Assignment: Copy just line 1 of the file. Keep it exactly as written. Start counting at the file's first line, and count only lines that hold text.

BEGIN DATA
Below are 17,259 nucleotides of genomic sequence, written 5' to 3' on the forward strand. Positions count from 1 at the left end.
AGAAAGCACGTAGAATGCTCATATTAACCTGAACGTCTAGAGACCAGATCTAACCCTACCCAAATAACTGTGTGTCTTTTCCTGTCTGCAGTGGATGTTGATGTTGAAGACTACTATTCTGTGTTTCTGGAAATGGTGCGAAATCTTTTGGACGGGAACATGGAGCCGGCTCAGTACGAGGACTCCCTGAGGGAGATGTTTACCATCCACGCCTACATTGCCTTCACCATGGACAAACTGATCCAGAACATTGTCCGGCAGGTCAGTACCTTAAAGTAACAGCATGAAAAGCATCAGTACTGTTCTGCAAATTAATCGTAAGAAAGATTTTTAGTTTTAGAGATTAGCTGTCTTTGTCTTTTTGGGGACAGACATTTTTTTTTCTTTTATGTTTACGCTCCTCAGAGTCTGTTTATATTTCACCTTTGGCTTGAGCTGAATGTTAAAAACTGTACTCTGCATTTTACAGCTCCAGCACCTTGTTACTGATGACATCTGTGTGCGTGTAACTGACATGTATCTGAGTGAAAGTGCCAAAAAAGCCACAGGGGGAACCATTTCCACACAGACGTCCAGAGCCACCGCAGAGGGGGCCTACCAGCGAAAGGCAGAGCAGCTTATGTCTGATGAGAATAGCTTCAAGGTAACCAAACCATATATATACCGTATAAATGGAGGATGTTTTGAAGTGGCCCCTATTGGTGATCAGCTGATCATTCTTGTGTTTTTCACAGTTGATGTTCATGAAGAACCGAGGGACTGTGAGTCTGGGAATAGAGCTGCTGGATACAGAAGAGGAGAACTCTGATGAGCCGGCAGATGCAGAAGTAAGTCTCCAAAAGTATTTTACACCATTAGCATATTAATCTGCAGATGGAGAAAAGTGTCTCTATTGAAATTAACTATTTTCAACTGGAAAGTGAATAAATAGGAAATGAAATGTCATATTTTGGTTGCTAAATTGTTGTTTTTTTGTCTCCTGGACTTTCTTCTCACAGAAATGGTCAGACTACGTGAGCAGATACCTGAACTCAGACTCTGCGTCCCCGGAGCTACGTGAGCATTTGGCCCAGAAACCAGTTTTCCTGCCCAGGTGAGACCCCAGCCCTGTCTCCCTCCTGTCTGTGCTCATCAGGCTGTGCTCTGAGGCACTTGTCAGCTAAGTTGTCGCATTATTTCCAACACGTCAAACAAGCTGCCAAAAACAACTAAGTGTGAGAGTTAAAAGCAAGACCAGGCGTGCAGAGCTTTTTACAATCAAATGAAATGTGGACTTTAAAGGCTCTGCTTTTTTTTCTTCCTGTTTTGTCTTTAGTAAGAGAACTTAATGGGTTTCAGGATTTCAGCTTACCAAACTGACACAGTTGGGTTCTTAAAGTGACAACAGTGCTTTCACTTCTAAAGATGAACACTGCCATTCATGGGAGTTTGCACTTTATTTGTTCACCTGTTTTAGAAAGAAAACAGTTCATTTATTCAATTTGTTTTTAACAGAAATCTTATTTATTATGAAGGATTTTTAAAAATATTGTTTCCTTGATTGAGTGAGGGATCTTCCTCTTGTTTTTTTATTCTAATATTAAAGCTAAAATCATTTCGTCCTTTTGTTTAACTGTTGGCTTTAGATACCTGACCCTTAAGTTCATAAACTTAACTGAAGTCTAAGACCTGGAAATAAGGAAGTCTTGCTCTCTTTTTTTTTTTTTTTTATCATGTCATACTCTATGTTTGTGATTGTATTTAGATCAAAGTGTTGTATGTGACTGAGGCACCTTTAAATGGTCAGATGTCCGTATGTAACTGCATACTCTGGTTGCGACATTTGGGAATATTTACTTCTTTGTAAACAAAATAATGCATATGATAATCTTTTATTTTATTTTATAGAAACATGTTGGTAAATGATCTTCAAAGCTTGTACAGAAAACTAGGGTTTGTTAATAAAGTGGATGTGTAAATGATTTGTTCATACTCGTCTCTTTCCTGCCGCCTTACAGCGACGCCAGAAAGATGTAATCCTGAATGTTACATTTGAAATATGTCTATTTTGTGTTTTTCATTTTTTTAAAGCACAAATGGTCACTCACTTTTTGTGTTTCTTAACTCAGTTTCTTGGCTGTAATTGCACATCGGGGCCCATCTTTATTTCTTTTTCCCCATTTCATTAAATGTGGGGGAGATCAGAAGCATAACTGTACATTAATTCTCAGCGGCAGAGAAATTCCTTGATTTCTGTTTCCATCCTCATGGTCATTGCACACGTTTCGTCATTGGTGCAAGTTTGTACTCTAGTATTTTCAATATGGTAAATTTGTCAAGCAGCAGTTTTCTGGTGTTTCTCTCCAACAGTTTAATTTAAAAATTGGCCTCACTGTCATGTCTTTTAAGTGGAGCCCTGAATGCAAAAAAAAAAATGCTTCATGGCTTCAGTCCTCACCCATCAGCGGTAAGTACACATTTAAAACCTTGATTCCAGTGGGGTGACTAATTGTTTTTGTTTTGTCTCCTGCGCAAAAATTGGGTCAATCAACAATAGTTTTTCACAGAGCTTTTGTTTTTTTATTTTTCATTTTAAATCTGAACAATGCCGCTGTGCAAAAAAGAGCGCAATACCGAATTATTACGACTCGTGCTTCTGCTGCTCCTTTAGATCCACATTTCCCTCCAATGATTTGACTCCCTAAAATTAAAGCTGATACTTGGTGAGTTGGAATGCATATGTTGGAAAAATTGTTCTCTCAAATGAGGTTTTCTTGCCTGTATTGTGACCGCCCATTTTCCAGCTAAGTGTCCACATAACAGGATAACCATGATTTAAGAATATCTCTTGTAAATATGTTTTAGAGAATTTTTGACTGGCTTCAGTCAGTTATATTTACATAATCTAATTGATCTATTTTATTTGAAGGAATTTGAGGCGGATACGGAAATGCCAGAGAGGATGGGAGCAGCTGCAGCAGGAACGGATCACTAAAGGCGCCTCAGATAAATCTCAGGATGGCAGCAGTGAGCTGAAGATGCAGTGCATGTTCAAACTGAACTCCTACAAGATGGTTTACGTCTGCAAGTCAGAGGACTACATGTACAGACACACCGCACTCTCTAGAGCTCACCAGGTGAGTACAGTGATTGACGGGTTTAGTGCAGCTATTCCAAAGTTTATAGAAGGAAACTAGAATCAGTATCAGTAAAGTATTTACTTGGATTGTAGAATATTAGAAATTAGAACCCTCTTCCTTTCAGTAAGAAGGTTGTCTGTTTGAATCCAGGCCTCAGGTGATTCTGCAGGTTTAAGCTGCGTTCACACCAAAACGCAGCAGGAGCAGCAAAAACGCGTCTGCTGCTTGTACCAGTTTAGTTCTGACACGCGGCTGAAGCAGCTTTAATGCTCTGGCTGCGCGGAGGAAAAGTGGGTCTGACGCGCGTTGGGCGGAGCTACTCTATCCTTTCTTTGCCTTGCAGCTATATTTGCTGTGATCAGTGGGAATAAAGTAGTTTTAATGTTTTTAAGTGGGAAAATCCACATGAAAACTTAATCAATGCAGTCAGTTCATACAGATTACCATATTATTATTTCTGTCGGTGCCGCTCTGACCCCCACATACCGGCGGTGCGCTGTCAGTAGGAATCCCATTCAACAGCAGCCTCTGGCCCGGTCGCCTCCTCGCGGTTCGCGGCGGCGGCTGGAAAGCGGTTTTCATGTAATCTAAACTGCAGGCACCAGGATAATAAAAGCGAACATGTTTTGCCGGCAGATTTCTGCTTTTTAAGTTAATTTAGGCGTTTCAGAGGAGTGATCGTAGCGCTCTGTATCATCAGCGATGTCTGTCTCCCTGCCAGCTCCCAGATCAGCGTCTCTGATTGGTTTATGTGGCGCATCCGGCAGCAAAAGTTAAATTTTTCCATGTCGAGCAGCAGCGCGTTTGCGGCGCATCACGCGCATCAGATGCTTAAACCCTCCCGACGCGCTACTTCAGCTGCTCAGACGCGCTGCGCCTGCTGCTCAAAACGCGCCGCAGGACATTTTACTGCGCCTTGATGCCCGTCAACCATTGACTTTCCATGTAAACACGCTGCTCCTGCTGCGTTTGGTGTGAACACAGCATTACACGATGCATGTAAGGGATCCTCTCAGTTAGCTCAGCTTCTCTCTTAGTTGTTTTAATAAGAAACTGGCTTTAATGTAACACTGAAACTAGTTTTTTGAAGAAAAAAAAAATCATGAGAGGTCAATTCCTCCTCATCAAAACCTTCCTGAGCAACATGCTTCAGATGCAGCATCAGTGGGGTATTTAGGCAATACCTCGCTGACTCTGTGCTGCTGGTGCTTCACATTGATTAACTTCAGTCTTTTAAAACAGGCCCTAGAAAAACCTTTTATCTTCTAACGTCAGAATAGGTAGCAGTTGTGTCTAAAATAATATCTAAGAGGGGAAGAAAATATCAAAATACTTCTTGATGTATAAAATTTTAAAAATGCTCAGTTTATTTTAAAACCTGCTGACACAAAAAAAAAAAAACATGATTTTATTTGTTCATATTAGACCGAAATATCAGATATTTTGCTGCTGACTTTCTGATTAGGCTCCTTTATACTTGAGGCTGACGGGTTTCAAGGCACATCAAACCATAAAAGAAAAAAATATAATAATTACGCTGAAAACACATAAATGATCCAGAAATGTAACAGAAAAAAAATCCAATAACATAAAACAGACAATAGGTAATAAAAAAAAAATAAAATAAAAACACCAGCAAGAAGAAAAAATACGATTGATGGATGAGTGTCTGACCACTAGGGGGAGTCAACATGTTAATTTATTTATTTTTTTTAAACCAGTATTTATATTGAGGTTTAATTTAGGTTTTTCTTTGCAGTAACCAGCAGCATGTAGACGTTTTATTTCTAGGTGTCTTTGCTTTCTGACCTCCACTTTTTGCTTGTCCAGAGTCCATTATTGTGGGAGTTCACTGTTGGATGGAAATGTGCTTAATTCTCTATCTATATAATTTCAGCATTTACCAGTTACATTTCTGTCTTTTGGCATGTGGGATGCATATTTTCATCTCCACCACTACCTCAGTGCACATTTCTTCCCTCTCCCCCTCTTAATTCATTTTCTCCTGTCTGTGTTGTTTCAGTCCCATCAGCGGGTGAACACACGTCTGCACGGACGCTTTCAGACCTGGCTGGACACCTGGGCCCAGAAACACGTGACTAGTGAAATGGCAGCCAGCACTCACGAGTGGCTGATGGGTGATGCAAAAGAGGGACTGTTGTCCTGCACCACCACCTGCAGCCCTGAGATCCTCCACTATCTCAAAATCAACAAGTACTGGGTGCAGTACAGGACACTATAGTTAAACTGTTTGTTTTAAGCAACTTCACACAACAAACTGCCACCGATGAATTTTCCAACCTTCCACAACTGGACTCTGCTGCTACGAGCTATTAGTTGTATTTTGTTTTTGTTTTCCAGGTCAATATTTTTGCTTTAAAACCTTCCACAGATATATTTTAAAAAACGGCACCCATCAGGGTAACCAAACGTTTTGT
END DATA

Below are 17,259 nucleotides of genomic sequence, written 5' to 3' on the forward strand. Positions count from 1 at the left end.